In the rustic and serene town of Okemesi which is located in the heart of Ekiti State, Nigeria, people gather every two years to celebrate and honour their long gone ancestors through a colourful festival known as Oladunwo. Oladunwo is the name of the most revered Egungun (masquerade) in Okemesi. It is highly respected because of its importance and the role it played in the history of Okemesi and her people.
The Igbo people are one of the three largest ethnic groups in Nigeria. They inhabit the eastern region of the country and are over 32 million in population. The Igbos (Ndi’ Igbo) are bound together by their history, cultures and traditions which include dressing, beliefs, religion, dance, et cetera. Dancing takes higher percentage of the entertainment and spiritual (religion) aspects of the Igbo culture. The Igbos believe that dancing performs more functions other than entertainment in the society, such as spiritual cleansing of the land, training of teenagers to keep fit, preserving history and so on. Of all the traditional dances in Igbo land, Atilogwu is the most popular, widely performed and one of the oldest.
The Oke’badan festival is one of the many colourful and glamorous festivals celebrated in the city of Ibadan, the capital of Oyo State and the third largest city in Africa. Oke’badan festival is held annually to celebrate the founding of Ibadan and show gratitude to its founders as well; and also to unite the sons and daughters of Ibadan at home and in the diaspora.
Egungun (masquerade) is a popular practice found in the cultures of the Yourba people who dwell in the south western part of Nigeria. It is a means of connecting the people to their long gone ancestors who appear in form of human-spirit to give warnings or shower their blessings on the land. Oloolu is a very powerful Egungun/ eegun (masquerade) in the Yoruba city of Ibadan. The name Oloolu is not in any way new to the ears of any Ibadan indigene or dweller. At the mention of Oloolu, Ibadan people, women especially, shiver in cold and fear which ascertain the claim that Oloolu is the most feared masquerade in Ibadan and one of the most revered in the entire Yorubaland and Africa.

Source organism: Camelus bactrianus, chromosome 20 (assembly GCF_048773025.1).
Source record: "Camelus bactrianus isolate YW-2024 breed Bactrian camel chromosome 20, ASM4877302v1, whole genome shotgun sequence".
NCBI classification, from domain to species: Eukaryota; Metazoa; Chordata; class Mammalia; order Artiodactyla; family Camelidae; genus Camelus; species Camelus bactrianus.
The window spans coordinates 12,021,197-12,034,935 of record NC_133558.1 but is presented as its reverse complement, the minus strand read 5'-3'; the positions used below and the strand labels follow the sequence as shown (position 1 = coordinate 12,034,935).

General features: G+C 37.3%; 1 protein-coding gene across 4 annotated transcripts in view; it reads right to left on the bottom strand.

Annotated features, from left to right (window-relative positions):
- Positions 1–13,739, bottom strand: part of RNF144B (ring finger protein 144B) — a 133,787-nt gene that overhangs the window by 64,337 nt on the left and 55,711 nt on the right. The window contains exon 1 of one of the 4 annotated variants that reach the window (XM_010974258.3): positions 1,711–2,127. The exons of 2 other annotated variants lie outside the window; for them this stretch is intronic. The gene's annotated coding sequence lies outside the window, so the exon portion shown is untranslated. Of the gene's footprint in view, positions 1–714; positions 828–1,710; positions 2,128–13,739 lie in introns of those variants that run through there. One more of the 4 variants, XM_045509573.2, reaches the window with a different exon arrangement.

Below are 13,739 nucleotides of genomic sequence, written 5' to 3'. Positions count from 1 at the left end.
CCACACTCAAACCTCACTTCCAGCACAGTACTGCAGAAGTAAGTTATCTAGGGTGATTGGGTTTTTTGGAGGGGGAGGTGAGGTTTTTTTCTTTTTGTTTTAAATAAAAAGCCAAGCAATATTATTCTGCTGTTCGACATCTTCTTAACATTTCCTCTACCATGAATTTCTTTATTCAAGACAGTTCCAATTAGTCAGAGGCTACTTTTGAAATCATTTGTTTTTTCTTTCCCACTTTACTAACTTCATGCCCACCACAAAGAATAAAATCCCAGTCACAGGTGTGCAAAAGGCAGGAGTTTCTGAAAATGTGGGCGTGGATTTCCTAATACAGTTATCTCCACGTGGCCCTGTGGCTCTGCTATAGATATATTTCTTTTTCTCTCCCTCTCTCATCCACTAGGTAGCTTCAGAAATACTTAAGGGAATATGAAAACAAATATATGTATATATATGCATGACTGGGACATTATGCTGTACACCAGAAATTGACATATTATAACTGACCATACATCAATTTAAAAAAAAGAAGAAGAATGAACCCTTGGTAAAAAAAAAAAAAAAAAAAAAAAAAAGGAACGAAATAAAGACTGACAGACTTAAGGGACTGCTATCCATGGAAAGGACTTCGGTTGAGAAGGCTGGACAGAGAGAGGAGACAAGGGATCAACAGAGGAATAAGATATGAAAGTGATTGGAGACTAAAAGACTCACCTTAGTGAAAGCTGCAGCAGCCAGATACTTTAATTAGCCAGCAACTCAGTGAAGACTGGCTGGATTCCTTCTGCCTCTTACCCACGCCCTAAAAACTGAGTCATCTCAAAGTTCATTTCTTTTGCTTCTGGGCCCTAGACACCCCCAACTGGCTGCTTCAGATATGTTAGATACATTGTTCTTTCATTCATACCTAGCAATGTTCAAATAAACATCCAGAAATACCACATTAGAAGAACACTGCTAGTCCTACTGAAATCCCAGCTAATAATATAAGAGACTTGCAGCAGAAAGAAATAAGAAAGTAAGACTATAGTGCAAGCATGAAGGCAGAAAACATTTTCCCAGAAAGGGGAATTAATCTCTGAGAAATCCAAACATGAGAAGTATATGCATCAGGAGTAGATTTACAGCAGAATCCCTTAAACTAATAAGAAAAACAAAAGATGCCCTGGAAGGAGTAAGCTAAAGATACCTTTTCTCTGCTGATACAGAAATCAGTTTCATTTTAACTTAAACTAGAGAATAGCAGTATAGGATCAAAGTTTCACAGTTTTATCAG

The people of Ondo inhabit the south western region of Nigeria and are one of the largest subgroups of the Yoruba ethnic group. Ondo people live as one big family because they are bounded by the same historical background, traditions and cultural heritage which defines who they are. The culture and traditions of Ondo people are very rich, fascinating and exciting as well.
The title of Oba was adopted in Benin Empire after the Ogiso rule ended. The Oba title was created by Oba Oranmiyan, the first Oba of Benin Empire who is also a grand son of Oduduwa, the first Oni of Ile-Ife. Below is a list of kings (both Ogiso and Oba) of the Benin Empire.
The Yoruba people of south western Nigeria are known for their varieties of delicious and tantalizing soups that sends the bowel yearning for a lick. The delicacies of the Yoruba people comprises predominantly solid foods (what Nigerians call SWALLOW) like: Amala, Eba, Fufu, Iyan, etc. that are needed to be eaten with soup for sweet and easy passage down the throat. One of such soups is ‘Gbegiri‘ which is prepared with beans. Are you surprised that a soup is prepared with beans?! Do not be surprised! Gbegiri is one of the best soups in Yoruba land that helps a woman construct a pathway to the heart of a man.
Here are the ingredients needed to prepare Gbegiri soup:
Nigeria is made up of over 250 tribes which all have their peculiar cultures and traditions of which dance is among. The cultural or traditional dances of Nigerian tribes are used for so many purposes which include: unifying the members of a tribe; telling folktales or the history and traditions of a community; showcasing the wealth and strength of a tribe; celebrating; performing religious duties; entertaining and so on. Below is OldNaija‘s compilation of probably the best and most entertaining traditional dances from selected Nigerian tribes.
1. The Ekombi Dance– The Ekombi dance is peculiar to the Efik people of Calabar, Cross River state. It is a beautiful and entertaining dance in which maidens are dressed in multi-coloured attires sewn in a mini skirt and blouse form which exposes their tummy. The maidens are also decorated with beads of different colours and sizes. The Ekombi dancers whine gracefully to the rhythmical beats of the Efik drummers in the movement of ocean tides. The Ekombi dance of the Efik people shows the beauty and maturity of a woman.
The act of circumcising babies in Igbo land is an ancient culture and tradition of the Igbo people which has its origin from their traditional religions. “Circumcision is the act of removing female genitalia, or a simple fold of skin (foreskin and prepuce) that covers the head of an un-erect penis”. In ancient times, the Igbos circumcise both male and female children, but as modernization set in, the circumcision or genital mutilation of Igbo female children was stopped while that of male continued till today. Continue reading Ibi Ugwu (Male Circumcision) In Igbo Land→
In Yoruba land, one of the most important things done when a child is born is to give the child a name. This comes after the child’s ritual birth, massage of specific body parts and other rites as well. Names are given to the child by the father, mother, grandparents (paternal and maternal) and some close relatives also. But sometimes, the circumstance of a child’s birth will automatically give the child a name. This name is known as ‘orúko àmútọ̀runwá’ (pre-destined or generic name) in Yorubaland. Continue reading Oruko Amutorunwa (Pre-Destined Names) In Yorubaland→